Who is Superman? Can we revive this story of a farm-raised, immigrant from another world who grows up to become an icon for superheroes all over the world, in the present, in the future and make it more modern without alienating everyone who knew the character for the last fifty years?
The answer to that question appears to be: NO.
Because no one is seeing Superman. They are seeing varying versions of the Man of Steel in a mental amalgam which does not truly reflect any ONE version of him. How many versions are there you wonder?
This many, at least. These aren’t every version of Superman, just some of the more famous ones.
Can DC make a new Superman which reflects modern ideals without throwing away everything that makes the character the iconic presence that he is? DC is experimenting with the idea during their Rebirth Saga by killing off the New 52 Superman. Lifting a page from history, his death shall spur the creation of new heroes, at least one of which shall take up the legacy of Superman in a foreign county.
One of these new titles will be: The New Super-Man which follows the adventures of Kenan Kong and is written by Gene Luen Yang. Yang has an entire blog entry on how he feels about his role in the creation of this new version of Superman.
New Super-Man’s official secret identity will be:
孔克南 Kenan Kong
南 Nan means “south.” Appropriate for a kid from Shanghai, since folks from Beijing like to call folks from Shanghai “Southerners.”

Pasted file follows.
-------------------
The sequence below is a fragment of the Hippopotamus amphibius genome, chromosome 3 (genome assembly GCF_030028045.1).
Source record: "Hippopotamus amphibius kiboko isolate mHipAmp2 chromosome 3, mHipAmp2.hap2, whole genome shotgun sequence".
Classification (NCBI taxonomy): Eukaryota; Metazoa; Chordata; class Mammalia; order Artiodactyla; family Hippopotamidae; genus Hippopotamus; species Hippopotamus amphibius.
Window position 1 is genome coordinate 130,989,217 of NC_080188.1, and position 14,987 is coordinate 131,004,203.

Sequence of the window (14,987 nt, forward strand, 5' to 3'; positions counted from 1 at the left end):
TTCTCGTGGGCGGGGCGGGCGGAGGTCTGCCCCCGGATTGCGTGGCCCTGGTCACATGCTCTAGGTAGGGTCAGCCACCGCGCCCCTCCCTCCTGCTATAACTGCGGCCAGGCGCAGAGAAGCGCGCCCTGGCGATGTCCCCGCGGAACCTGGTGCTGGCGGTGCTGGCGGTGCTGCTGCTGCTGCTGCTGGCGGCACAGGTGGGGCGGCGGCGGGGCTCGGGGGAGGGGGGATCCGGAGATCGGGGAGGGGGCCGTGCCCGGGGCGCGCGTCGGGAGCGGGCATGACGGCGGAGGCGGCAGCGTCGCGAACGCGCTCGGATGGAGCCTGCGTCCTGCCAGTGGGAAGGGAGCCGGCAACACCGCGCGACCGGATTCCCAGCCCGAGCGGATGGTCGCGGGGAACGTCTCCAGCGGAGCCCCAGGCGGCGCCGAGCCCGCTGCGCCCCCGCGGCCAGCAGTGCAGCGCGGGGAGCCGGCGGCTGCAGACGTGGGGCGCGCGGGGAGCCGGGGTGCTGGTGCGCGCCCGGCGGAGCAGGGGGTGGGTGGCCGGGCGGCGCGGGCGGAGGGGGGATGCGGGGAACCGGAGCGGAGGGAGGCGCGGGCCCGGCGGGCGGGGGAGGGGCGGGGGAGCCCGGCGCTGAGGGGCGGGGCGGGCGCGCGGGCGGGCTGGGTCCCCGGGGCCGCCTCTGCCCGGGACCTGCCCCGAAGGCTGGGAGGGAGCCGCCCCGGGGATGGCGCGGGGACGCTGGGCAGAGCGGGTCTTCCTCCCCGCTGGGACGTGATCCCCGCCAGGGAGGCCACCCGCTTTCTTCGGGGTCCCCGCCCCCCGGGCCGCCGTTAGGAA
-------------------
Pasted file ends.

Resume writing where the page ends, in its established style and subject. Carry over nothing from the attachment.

克 Ke means “to overcome.” What could be more Super-Man than “to overcome”?
Yang has an eighty year history to contend with as he attempts to save an aging Man of Steel from being bound by his own cultural mores.
I am hopeful this attempt to redefine Superman, bring some new ideas to the DC Universe, spurring some innovation and new blood to the titles may do for DC what a bit of diversity has done for Marvel, make people care about comics again. It would be a shame to watch comics die off, with only their movies becoming the lasting footnote to the history of comics having ever existed.
Other superhero-related writing:
- Superbro — no money, no powers, no cape, no problem.
- Not a Review: Batman v. Superman
- What other heroes take their inspiration from Superman?
- Can Superheroes be Redeemed despite their Underlying Stereotypes?
Thaddeus Howze is a writer, essayist, author and professional storyteller for mysterious beings who exist in non-Euclidean realms beyond our understanding. Since they insist on constant entertainment and can’t subscribe to cable, Thaddeus writes a variety of forms of speculative fiction to appease their hunger for new entertainment.
Thaddeus’ speculative fiction has appeared in numerous anthologies: Awesome Allshorts: Last Days and Lost Ways (Australia, 2014), The Future is Short(2014), Visions of Leaving Earth (2014), Mothership: Tales of Afrofuturism and Beyond (2014), Genesis Science Fiction (2013), Scraps (UK, 2012), and Possibilities (2012).